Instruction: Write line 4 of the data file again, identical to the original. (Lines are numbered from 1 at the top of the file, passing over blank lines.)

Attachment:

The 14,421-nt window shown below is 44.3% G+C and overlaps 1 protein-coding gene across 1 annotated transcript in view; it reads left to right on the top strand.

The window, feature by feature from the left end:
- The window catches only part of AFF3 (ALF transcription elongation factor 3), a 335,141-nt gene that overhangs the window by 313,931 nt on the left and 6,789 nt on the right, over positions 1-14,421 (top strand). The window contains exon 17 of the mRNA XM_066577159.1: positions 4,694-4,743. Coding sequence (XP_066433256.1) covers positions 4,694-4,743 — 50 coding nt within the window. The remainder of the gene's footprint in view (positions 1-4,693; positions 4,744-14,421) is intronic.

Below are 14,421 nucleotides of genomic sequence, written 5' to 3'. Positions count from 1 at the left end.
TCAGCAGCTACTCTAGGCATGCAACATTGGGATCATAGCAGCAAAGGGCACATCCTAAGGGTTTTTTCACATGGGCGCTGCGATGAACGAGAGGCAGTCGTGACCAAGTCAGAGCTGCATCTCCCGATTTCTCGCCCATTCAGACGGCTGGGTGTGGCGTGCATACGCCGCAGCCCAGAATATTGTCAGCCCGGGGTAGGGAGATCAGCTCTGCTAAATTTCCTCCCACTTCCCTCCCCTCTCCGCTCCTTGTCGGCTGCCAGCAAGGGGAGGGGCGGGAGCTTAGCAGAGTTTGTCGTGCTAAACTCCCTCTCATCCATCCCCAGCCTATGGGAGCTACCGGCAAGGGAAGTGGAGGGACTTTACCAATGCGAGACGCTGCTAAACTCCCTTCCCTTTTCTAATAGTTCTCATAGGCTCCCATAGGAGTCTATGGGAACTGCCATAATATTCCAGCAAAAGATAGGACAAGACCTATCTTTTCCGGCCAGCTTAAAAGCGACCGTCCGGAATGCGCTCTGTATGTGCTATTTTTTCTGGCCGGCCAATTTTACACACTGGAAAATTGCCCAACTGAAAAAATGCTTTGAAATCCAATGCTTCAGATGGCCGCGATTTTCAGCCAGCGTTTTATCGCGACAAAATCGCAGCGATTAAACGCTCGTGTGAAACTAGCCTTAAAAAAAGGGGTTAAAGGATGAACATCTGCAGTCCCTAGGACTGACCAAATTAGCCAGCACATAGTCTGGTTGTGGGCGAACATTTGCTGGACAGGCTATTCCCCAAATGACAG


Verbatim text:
Below are 14,421 nucleotides of genomic sequence, written 5' to 3'. Positions count from 1 at the left end.